– wizzwizz4
    Nov 2, 2021 at 12:10

Bad news: to protect against high voltages, you need a very low resistance, probably only to be found in metals.

So unless you go the way of some semi-plausible body-temperature organic superconductor, which you could, the only alternative is a metallic mesh, probably gold, or copper or silver sheathed with something biocompatible and non reactive.

The advantage with gold is that beside having very low resistance, you can have really tiny wires, that do not interfere with the organism and need little sheathing.

To thread the wires throughout the skin, you'll need either specialized mites (genetically engineered Demodex for example, except they'd need to burrow - so, something more like D. Medinensis) or nanomachines, and a gold-based skin lotion to supply them with the raw materials. The lotion could contain millions of really tiny carabiners, and the mites would assemble them in chains and thread them throughout the organism.

Or the mites could assemble the carabiners themselves out of ordinary materials, building exotic compounds such as bond-strained thiafulvalene-catenane (fulvalene was one of the first groups used in high temperature superconduction back in the '80s, and catenanes are a novel class of pseudopolymers that possess literally infinite flexibility. Best of all, they could be built from ordinary organic CHNOPS if one had the appropriate molecular machinery. The only hand-waving here is the hypothesis that bond-straining certain groups could "gift" them with superconductivity, as it seems to happen with thiocarbo-pseudohydride).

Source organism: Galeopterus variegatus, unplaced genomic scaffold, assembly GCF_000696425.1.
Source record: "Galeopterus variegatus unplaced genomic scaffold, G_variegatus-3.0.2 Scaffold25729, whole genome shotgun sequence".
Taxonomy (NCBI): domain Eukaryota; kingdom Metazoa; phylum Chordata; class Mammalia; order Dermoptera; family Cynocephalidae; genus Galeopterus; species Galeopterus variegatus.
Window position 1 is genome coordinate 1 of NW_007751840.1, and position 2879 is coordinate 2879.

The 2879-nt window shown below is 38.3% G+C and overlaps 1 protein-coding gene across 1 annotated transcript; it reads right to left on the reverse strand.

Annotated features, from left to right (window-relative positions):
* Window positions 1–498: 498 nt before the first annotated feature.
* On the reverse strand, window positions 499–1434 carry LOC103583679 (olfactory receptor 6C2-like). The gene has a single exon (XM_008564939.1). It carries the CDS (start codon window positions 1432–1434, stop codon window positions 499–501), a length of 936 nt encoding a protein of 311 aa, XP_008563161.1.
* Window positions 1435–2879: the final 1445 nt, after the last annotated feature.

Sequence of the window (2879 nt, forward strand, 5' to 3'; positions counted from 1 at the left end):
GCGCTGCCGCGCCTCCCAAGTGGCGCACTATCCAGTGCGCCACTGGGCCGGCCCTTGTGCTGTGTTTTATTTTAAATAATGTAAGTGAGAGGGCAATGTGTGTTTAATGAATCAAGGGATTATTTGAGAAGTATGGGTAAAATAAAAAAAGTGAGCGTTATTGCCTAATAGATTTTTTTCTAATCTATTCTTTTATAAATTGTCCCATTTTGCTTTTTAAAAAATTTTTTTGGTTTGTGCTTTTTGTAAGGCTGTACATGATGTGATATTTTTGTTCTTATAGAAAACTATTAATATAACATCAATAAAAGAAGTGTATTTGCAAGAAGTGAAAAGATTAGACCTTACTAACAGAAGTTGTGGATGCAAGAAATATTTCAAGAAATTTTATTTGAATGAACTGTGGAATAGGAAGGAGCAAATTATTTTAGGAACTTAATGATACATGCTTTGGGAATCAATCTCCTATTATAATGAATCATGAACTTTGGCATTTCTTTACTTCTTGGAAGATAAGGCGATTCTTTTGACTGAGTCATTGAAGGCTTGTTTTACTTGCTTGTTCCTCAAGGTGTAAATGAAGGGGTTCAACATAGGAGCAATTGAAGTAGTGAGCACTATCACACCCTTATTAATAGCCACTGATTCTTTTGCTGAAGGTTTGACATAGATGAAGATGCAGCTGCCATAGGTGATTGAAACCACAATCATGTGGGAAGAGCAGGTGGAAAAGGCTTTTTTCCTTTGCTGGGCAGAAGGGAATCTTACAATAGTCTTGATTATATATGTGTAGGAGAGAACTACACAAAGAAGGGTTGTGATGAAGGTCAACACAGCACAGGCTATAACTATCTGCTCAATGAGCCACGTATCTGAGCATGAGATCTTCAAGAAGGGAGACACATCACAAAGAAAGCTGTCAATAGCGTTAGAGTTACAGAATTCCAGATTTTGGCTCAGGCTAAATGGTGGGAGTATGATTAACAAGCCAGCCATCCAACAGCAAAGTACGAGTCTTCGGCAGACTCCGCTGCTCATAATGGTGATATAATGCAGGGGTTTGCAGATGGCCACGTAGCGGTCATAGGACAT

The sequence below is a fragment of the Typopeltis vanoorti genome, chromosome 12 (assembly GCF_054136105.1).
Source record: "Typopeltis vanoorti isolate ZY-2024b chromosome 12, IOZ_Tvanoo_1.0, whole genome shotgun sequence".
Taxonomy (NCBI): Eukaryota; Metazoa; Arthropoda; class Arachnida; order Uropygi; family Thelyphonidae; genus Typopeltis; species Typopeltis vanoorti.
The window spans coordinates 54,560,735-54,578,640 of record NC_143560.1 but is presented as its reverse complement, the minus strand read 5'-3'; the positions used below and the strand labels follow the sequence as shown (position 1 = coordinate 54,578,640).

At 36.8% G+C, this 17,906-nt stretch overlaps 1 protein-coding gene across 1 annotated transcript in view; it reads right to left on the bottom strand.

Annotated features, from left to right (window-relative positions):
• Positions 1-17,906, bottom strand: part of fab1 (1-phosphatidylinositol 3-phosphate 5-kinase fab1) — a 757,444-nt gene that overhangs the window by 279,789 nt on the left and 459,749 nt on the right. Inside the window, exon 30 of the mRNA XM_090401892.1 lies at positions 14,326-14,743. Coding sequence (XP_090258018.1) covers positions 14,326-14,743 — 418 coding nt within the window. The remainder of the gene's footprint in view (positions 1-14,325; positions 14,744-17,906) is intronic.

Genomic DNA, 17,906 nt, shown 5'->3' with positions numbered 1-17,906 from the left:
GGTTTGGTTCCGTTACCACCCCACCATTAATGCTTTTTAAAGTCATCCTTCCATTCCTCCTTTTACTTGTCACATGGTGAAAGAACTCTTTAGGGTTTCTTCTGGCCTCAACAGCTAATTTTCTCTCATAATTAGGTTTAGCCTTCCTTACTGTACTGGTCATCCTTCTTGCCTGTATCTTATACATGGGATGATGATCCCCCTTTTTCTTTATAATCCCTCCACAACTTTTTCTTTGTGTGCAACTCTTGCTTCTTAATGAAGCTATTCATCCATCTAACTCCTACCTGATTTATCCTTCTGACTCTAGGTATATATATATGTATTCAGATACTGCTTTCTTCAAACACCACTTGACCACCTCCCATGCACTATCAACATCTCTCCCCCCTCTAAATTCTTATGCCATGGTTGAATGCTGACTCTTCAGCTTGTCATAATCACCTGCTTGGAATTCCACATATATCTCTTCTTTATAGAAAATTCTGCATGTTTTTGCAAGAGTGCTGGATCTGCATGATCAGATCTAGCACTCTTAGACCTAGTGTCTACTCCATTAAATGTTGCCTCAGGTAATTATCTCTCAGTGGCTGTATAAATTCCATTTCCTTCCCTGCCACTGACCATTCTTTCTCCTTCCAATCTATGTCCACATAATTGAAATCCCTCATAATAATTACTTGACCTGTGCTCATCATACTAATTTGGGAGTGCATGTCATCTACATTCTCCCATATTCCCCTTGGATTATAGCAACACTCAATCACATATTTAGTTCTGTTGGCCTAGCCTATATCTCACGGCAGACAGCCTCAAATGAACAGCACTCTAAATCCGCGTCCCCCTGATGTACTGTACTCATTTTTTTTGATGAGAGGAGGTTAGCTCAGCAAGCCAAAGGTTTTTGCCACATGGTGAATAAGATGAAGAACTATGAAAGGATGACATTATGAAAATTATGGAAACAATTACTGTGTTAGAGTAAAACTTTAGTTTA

If your idea is protect the whole body from microwaves you are out of luck. No way to metallize a human body skin is scientifically plausible. But human body skin and muscles are rich in salt and salt is conductive. Maybe if you connect such tissues to earth you cold make a reasonable Faraday Cage. But attention!!! It can work to block low energy electromagnetic waves. It will not protect from strong microwave action. As Adrian Colomitchi has commented it is not a good idea, and, connect skin and muscles to earth cam make you much more in risk of ordinary electric shock.

But if your idea is people were born with a natural "Tin foil hat" you could be more lucky.

You need to metallize only the skull. I think, maybe, because human skull is mostly made of mineral (calcium) matter some none could mess up with DNA to make the human skull bone metallized with iron, maybe cooper.